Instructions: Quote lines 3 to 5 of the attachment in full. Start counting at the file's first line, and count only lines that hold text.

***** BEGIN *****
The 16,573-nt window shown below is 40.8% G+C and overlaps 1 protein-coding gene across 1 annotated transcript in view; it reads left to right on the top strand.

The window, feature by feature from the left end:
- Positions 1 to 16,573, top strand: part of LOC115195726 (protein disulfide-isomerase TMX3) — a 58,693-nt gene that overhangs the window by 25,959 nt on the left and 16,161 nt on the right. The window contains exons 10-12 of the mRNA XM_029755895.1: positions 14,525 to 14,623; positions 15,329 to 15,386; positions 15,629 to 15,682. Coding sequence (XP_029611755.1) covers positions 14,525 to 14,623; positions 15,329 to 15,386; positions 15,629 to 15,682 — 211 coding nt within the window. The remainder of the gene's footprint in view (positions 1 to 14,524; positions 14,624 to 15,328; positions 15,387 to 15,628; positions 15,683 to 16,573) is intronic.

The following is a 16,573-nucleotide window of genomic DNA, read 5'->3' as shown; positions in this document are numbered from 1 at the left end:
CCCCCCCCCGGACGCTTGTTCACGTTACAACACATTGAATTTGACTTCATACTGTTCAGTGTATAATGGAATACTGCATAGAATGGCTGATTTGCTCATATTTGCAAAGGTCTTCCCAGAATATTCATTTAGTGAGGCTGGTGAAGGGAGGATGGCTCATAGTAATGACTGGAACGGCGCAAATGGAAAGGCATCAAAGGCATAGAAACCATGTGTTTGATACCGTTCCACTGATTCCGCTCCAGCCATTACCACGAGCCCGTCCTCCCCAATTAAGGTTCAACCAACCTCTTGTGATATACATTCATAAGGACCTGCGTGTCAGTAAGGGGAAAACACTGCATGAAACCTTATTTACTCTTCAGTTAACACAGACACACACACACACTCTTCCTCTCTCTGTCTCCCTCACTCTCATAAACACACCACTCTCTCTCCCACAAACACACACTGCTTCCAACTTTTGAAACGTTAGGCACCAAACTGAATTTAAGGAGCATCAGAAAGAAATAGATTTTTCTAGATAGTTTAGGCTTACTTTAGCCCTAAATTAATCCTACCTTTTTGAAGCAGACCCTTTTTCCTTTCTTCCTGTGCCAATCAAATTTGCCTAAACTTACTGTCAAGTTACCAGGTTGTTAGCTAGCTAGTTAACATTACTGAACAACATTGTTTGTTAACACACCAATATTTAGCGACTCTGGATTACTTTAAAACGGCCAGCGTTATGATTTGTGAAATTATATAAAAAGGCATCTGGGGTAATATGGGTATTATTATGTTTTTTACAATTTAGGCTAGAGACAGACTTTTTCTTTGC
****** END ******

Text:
- Positions 1 to 16,573, top strand: part of LOC115195726 (protein disulfide-isomerase TMX3) — a 58,693-nt gene that overhangs the window by 25,959 nt on the left and 16,161 nt on the right. The window contains exons 10-12 of the mRNA XM_029755895.1: positions 14,525 to 14,623; positions 15,329 to 15,386; positions 15,629 to 15,682. Coding sequence (XP_029611755.1) covers positions 14,525 to 14,623; positions 15,329 to 15,386; positions 15,629 to 15,682 — 211 coding nt within the window. The remainder of the gene's footprint in view (positions 1 to 14,524; positions 14,624 to 15,328; positions 15,387 to 15,628; positions 15,683 to 16,573) is intronic.

The following is a 16,573-nucleotide window of genomic DNA, read 5'->3' as shown; positions in this document are numbered from 1 at the left end:
CCCCCCCCCGGACGCTTGTTCACGTTACAACACATTGAATTTGACTTCATACTGTTCAGTGTATAATGGAATACTGCATAGAATGGCTGATTTGCTCATATTTGCAAAGGTCTTCCCAGAATATTCATTTAGTGAGGCTGGTGAAGGGAGGATGGCTCATAGTAATGACTGGAACGGCGCAAATGGAAAGGCATCAAAGGCATAGAAACCATGTGTTTGATACCGTTCCACTGATTCCGCTCCAGCCATTACCACGAGCCCGTCCTCCCCAATTAAGGTTCAACCAACCTCTTGTGATATACATTCATAAGGACCTGCGTGTCAGTAAGGGGAAAACACTGCATGAAACCTTATTTACTCTTCAGTTAACACAGACACACACACACACTCTTCCTCTCTCTGTCTCCCTCACTCTCATAAACACACCACTCTCTCTCCCACAAACACACACTGCTTCCAACTTTTGAAACGTTAGGCACCAAACTGAATTTAAGGAGCATCAGAAAGAAATAGATTTTTCTAGATAGTTTAGGCTTACTTTAGCCCTAAATTAATCCTACCTTTTTGAAGCAGACCCTTTTTCCTTTCTTCCTGTGCCAATCAAATTTGCCTAAACTTACTGTCAAGTTACCAGGTTGTTAGCTAGCTAGTTAACATTACTGAACAACATTGTTTGTTAACACACCAATATTTAGCGACTCTGGATTACTTTAAAACGGCCAGCGTTATGATTTGTGAAATTATATAAAAAGGCATCTGGGGTAATATGGGTATTATTATGTTTTTTACAATTTAGGCTAGAGACAGACTTTTTCTTTGC